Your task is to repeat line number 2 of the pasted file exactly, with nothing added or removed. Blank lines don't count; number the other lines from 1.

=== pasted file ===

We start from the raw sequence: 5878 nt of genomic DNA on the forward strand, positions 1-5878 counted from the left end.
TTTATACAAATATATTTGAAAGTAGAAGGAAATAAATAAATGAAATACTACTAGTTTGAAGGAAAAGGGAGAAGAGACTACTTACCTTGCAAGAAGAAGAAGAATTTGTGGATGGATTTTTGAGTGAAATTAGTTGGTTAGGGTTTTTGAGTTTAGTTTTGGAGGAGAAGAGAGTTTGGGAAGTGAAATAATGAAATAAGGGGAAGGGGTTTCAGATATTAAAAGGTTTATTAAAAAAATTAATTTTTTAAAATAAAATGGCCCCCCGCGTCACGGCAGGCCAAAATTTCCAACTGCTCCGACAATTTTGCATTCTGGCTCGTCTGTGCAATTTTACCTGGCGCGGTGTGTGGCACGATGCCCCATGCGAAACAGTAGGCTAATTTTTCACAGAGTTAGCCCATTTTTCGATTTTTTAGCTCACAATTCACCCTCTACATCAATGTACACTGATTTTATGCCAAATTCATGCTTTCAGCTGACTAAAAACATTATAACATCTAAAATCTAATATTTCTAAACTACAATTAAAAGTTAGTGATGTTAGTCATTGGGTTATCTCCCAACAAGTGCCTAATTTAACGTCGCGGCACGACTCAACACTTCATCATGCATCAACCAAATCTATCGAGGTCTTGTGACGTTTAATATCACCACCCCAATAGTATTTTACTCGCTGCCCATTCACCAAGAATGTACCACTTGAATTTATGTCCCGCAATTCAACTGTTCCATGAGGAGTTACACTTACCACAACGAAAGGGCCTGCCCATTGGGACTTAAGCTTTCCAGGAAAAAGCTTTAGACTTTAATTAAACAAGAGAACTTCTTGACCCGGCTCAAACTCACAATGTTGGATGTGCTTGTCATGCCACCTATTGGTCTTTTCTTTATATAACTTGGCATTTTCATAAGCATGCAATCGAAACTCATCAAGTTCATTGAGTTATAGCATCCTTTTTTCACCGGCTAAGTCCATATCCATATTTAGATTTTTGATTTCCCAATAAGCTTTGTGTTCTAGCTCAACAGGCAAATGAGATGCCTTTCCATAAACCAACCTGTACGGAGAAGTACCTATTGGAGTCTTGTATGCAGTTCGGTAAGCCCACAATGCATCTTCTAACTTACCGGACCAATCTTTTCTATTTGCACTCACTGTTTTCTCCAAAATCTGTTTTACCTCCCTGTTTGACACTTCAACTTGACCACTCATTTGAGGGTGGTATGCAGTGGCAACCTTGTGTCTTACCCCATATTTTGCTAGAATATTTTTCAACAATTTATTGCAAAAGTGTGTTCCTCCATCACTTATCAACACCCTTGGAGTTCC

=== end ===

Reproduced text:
TTTATACAAATATATTTGAAAGTAGAAGGAAATAAATAAATGAAATACTACTAGTTTGAAGGAAAAGGGAGAAGAGACTACTTACCTTGCAAGAAGAAGAAGAATTTGTGGATGGATTTTTGAGTGAAATTAGTTGGTTAGGGTTTTTGAGTTTAGTTTTGGAGGAGAAGAGAGTTTGGGAAGTGAAATAATGAAATAAGGGGAAGGGGTTTCAGATATTAAAAGGTTTATTAAAAAAATTAATTTTTTAAAATAAAATGGCCCCCCGCGTCACGGCAGGCCAAAATTTCCAACTGCTCCGACAATTTTGCATTCTGGCTCGTCTGTGCAATTTTACCTGGCGCGGTGTGTGGCACGATGCCCCATGCGAAACAGTAGGCTAATTTTTCACAGAGTTAGCCCATTTTTCGATTTTTTAGCTCACAATTCACCCTCTACATCAATGTACACTGATTTTATGCCAAATTCATGCTTTCAGCTGACTAAAAACATTATAACATCTAAAATCTAATATTTCTAAACTACAATTAAAAGTTAGTGATGTTAGTCATTGGGTTATCTCCCAACAAGTGCCTAATTTAACGTCGCGGCACGACTCAACACTTCATCATGCATCAACCAAATCTATCGAGGTCTTGTGACGTTTAATATCACCACCCCAATAGTATTTTACTCGCTGCCCATTCACCAAGAATGTACCACTTGAATTTATGTCCCGCAATTCAACTGTTCCATGAGGAGTTACACTTACCACAACGAAAGGGCCTGCCCATTGGGACTTAAGCTTTCCAGGAAAAAGCTTTAGACTTTAATTAAACAAGAGAACTTCTTGACCCGGCTCAAACTCACAATGTTGGATGTGCTTGTCATGCCACCTATTGGTCTTTTCTTTATATAACTTGGCATTTTCATAAGCATGCAATCGAAACTCATCAAGTTCATTGAGTTATAGCATCCTTTTTTCACCGGCTAAGTCCATATCCATATTTAGATTTTTGATTTCCCAATAAGCTTTGTGTTCTAGCTCAACAGGCAAATGAGATGCCTTTCCATAAACCAACCTGTACGGAGAAGTACCTATTGGAGTCTTGTATGCAGTTCGGTAAGCCCACAATGCATCTTCTAACTTACCGGACCAATCTTTTCTATTTGCACTCACTGTTTTCTCCAAAATCTGTTTTACCTCCCTGTTTGACACTTCAACTTGACCACTCATTTGAGGGTGGTATGCAGTGGCAACCTTGTGTCTTACCCCATATTTTGCTAGAATATTTTTCAACAATTTATTGCAAAAGTGTGTTCCTCCATCACTTATCAACACCCTTGGAGTTCC